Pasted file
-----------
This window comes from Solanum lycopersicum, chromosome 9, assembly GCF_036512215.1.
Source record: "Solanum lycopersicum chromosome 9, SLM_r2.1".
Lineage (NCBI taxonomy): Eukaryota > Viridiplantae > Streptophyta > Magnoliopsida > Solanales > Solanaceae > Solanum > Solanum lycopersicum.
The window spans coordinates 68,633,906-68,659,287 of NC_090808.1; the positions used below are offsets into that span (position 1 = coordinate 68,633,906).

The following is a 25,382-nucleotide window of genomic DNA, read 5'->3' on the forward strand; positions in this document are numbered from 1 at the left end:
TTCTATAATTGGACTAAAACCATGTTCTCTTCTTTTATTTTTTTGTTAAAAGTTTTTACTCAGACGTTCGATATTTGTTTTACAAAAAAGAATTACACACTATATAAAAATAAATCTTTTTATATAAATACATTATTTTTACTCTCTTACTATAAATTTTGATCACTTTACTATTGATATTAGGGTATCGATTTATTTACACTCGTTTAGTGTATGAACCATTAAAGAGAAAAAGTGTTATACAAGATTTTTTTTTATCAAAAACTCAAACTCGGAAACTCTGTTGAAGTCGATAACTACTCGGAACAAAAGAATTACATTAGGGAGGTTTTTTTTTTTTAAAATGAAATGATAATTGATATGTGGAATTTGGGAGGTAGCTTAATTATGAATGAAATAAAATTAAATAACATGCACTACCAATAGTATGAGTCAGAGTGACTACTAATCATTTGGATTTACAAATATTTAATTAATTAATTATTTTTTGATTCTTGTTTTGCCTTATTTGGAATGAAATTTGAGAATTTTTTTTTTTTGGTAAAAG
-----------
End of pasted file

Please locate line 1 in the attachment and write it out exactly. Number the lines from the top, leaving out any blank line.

This window comes from Solanum lycopersicum, chromosome 9, assembly GCF_036512215.1.